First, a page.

Steeped in Tradition: The Gingerbread House
Pleasant Diversion

Carry It With Me

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Yesterday, I had another 6-month check-up appointment with my oncologist.  Everything is still looking good!  No signs of anything amiss; no concerns; no reason to even have scans any more.  This is very good news!  Happy day!

Here in Kalamazoo, we have a local cancer center for all cancer patients (adults, that is; the kids have their own space somewhere else) and their doctors.  It's a one-stop-shopping kind of place: oncology offices, chemo infusions, radiation, lab work, support groups and classes, fitness center -- all in once place.  "They" (the folks who initially envisioned this space -- and the folks who run it now) have carefully crafted a patient-centered place where there really is a welcoming and hopeful atmosphere.  I mean, cancer is creepy.  Everything about it is just awful.  But the cancer center here in Kalamazoo tries to create an environment of comfort and support.  The décor is homey and comfortable -- yesterday there was a fire roaring in the fireplace of the main waiting room, a volunteer was playing lovely Christmas music on a grand piano, and patients were gathered around a couple of tables working on jigsaw puzzles.  Not your typical medical waiting room, certainly!  All of the staff (from reception and scheduling to lab techs to the nurses and doctors) are friendly and upbeat.  They really do make an effort to bring comfort and a little "normality" to an uncertain and overwhelming situation.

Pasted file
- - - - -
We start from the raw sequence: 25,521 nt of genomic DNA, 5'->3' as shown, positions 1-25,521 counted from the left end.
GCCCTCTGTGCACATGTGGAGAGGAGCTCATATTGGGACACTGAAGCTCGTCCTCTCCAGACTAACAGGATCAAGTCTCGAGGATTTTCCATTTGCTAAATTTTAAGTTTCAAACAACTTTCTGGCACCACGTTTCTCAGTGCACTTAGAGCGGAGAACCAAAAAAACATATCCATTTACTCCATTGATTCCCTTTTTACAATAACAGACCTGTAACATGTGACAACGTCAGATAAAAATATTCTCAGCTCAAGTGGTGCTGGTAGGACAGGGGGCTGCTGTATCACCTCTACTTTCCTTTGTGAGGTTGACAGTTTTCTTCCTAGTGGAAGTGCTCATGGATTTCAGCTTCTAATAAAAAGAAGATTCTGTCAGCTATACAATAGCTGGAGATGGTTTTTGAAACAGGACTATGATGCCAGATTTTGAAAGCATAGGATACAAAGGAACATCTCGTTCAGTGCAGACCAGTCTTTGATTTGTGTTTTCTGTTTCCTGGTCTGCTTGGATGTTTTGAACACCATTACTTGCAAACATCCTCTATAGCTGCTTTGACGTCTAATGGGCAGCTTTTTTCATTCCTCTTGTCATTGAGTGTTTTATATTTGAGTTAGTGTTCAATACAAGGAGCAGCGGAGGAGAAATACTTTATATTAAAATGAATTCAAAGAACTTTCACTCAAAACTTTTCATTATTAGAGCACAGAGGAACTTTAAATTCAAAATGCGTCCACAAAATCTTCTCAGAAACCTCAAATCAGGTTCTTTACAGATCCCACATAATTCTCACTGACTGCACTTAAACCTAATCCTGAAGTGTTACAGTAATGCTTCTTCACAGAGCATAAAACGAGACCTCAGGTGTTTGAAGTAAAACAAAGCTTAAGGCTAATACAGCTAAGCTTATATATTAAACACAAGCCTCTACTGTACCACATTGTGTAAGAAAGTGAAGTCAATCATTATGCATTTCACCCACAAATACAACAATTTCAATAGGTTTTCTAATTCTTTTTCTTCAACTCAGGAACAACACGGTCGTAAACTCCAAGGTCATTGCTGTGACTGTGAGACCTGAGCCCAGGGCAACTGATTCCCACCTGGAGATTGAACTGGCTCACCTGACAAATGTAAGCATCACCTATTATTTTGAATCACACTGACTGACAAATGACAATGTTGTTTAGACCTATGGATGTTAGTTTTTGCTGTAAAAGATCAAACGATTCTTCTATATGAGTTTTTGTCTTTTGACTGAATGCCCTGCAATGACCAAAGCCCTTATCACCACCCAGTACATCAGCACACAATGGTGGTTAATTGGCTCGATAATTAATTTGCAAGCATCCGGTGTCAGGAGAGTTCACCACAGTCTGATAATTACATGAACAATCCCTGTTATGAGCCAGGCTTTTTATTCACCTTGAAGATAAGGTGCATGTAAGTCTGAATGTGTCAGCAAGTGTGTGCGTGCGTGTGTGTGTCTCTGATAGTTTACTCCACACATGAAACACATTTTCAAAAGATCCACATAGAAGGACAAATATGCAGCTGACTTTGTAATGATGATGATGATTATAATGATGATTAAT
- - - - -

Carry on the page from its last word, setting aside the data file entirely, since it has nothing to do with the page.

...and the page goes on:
The waiting patients have a different attitude than you find at most medical offices, too.  There is a lot of direct eye contact, smiles, offers to give up a chair or help with a coat.  Strangers - sharing that unwelcome bond of cancer - offer advice and encouragement and hope.  And all of this in the context of waiting . . . and waiting. . . and waiting. . . sometimes for hours.  No one ever seems short of patience or demanding.  I think we're all hyper-aware that important work is going on in that place -- and that we can't expect to stay on schedule.  We're all in the same boat, actually.  Cancer upended our plans anyway. . . so, what's a few hours in a waiting room with others similarly upended?

So why am I going on about this?  Well.  Let's just say it was probably the best way to start off the holiday season for me.  Surrounded by hope and patience and grace.  I want to carry the feeling I got in the waiting room of the cancer center yesterday. . . with me all season long!

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